WASHINGTON - The ink is hardly dry on the Gramm-Leach-Bliley Act, but financial services companies are already trying to stretch its outer limits.

The law contains a six-page list of activities that are "financial in nature," including lending, insurance underwriting, securities underwriting and dealing, and financial advice services. It gives the Federal Reserve Board and the Treasury Department joint authority to define which new activities are acceptable for financial holding companies or banks' direct financial subsidiaries.

With three weeks left until these provisions take effect, Gary Gensler, Treasury under secretary for domestic finance, said regulators have received requests for new powers. In an interview, he vowed to work closely with Fed officials to make rules on how to grant expanded powers.

The Financial Services Roundtable made the first request, urging regulators to add five more powers to the list: nonfinancial data processing, real estate brokerage, management consulting on nonfinancial matters, broad-based travel services, and brokerage activities known as "finder" services.

The group argues that because these services are not controversial and are so closely related to ones banking organizations already provide, regulators should include them when they implement regulations rather than wait for applications from the industry. If anything, observers said, it shows that the industry is evolving faster than new laws and regulations can be written.

"We wanted to jump-start the process to try to get more stuff included up front," said Richard M. Whiting, the roundtable's executive director and general counsel, who included the wish list in a Feb. 8 letter to Treasury Secretary Lawrence H. Summers and Fed Chairman Alan Greenspan. "These [services] are all very, very reasonable. They haven't been allowed in the past, for more political and historical reasons that now have been bypassed by the marketplace and changes in the laws."

The American Bankers Association plans to compile a similar list of brokerage and other powers to share with regulators, said the ABA's regulatory affairs director, James D. McLaughlin. The ABA, he said, is focusing on powers sought by small banks and is using its National Conference of Community Bankers in Palm Desert, Calif., this week to fish for suggestions.

"The obvious one is real estate brokerage, because banks are intimately involved in the real estate financing and settlement process," Mr. McLaughlin said, adding that many small towns do not have real estate brokers. "That would be a really good service for communities and a good product for banks."

Treasury officials said in an interview last week that Gramm-Leach-Bliley does not require them to issue a rule on defining new powers but that they and Fed officials are developing one to provide the industry with guidelines on the application and decision-making process. Sources say a proposal probably will not be ready by March 12, when most of the law takes effect, but Gregory A. Baer, Treasury's assistant secretary for financial institutions, said the agencies will accept applications before the rule is completed.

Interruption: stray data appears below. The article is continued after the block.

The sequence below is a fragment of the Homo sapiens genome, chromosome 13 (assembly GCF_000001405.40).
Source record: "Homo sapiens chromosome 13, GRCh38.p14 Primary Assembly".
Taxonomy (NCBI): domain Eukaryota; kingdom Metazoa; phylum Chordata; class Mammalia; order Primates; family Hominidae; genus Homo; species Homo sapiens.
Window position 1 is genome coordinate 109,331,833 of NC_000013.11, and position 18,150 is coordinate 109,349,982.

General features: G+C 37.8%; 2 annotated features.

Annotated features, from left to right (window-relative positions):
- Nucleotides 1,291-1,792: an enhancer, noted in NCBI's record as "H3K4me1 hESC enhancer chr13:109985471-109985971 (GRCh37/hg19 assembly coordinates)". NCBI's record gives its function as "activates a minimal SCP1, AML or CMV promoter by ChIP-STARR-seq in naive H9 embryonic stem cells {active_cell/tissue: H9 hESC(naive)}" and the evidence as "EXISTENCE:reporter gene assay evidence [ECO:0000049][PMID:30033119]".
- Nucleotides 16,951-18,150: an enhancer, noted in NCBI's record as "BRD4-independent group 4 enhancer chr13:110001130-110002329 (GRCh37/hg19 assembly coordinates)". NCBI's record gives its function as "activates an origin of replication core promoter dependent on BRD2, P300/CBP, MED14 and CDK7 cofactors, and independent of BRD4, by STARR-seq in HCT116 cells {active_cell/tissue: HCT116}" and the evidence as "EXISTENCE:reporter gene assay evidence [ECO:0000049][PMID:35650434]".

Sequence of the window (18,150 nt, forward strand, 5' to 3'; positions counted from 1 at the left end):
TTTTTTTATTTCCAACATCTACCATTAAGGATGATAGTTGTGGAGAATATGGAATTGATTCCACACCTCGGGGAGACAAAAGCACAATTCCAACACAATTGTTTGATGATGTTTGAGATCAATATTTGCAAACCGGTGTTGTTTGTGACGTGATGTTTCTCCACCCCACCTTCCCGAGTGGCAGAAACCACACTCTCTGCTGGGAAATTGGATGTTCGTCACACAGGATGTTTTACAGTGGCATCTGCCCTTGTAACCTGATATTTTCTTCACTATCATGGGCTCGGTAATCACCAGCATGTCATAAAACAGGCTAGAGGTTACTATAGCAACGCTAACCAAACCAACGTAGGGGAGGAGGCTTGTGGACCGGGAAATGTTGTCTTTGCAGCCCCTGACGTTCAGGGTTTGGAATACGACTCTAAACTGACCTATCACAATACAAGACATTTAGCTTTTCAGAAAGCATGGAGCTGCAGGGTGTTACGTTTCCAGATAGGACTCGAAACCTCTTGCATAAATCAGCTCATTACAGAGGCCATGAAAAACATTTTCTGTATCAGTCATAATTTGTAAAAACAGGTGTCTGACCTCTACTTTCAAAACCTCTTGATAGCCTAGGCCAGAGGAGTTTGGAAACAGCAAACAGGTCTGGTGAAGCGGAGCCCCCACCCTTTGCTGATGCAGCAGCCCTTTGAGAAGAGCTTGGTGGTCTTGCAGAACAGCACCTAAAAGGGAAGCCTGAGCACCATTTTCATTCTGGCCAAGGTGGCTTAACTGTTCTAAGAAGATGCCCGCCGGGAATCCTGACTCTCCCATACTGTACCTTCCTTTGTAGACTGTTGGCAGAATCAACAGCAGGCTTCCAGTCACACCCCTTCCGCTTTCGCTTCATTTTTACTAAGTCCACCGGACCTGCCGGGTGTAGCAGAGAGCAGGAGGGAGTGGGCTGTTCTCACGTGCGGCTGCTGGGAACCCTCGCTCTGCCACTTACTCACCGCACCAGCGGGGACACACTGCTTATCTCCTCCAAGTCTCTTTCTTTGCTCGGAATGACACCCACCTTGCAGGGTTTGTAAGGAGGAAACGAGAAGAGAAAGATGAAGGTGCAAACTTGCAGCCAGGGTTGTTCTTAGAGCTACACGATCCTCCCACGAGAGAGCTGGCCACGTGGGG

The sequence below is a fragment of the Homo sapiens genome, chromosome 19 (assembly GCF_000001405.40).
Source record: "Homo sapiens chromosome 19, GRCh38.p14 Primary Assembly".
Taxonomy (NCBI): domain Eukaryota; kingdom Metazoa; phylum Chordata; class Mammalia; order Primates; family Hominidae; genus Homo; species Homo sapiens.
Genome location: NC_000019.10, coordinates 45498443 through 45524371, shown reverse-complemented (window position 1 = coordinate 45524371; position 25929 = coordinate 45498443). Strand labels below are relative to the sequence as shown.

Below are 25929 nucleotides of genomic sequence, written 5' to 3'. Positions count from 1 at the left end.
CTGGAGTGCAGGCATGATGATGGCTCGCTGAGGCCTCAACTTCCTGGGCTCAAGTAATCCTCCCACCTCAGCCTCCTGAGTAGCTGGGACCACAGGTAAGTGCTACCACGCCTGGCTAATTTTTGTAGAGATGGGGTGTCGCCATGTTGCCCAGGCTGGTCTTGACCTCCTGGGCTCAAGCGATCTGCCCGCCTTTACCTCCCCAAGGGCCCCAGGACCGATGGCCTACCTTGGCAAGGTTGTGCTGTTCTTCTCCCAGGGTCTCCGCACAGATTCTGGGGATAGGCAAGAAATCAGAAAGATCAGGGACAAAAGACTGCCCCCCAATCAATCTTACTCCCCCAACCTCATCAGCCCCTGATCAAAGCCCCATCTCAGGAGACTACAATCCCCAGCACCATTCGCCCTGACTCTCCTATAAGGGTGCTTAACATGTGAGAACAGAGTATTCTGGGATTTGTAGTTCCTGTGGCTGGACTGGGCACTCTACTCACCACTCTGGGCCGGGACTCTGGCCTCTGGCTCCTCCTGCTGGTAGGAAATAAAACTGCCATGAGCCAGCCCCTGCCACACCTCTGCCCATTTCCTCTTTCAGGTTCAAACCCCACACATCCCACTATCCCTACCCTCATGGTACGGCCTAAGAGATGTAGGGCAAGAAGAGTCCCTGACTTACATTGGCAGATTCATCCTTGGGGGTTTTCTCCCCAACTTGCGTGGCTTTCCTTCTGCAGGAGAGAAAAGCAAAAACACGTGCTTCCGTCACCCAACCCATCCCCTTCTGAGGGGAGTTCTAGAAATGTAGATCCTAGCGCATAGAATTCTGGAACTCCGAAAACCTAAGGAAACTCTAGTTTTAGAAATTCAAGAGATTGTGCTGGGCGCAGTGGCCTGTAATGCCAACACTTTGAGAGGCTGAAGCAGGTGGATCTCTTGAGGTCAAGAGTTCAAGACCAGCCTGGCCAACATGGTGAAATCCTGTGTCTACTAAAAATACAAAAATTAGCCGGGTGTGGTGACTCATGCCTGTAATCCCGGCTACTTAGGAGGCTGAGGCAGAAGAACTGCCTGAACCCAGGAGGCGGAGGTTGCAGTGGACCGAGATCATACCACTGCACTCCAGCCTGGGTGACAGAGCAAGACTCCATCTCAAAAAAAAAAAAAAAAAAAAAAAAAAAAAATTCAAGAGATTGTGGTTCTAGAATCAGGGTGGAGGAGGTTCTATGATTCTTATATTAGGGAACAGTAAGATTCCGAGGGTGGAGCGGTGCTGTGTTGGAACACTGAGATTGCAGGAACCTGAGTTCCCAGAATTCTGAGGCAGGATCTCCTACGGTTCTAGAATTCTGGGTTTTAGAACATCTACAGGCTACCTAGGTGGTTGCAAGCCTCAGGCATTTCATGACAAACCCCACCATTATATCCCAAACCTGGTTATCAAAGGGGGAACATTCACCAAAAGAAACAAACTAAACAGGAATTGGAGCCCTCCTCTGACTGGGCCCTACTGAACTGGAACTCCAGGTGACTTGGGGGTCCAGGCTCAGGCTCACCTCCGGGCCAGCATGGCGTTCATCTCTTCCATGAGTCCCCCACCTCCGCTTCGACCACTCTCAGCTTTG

The law gave the Fed and the Treasury the authority to block each other's decisions on new powers. For example, the Office of the Comptroller of the Currency - a Treasury unit - might define a new product as financial and permissible for national bank subsidiaries, but the Fed could veto that decision. However, the Treasury could override Fed decisions on new powers for financial holding companies.

Regulators say they are taking steps to prevent such showdowns. Mr. Gensler said that both sides have agreed on a cooperative process. Each agency would share applications for new powers with the other, so that rules could be issued jointly. In other words, when the Fed approves activities for holding companies, the Treasury would simultaneously permit them for direct bank subsidiaries.

The brokerage and data processing powers sought by the Roundtable could prove particularly useful in offering high-tech services, industry sources said.

When bankers use the term "finder," they refer to acting as an intermediary between buyers and sellers. That could apply to brokering land deals or arranging the sale of nonfinancial businesses, and could also open up wide-ranging opportunities for electronic commerce. For example, said an industry executive who asked not to be named, banks could provide links on their Web sites to a department store's Web page. If a customer bought, say, a washing machine on-line with a credit or debit card, he said, regulators should consider this a financial activity because the bank's payment service underlies the whole transaction.

Banks can already process financial data, but face restrictions on crunching numbers for nonfinancial purposes. They may outsource the excess capacity on their computer systems, but the Fed prevents holding company units from producing more than 30% of revenue from selling use of their extra capacity, and the Comptroller's Office says that processing services may be marketed and sold if they are acquired in "good faith" - in other words, for banking services.

But bankers would like to use their high-powered computers to handle health data claims, store personnel records, track commercial production, and provide other services for outsiders.

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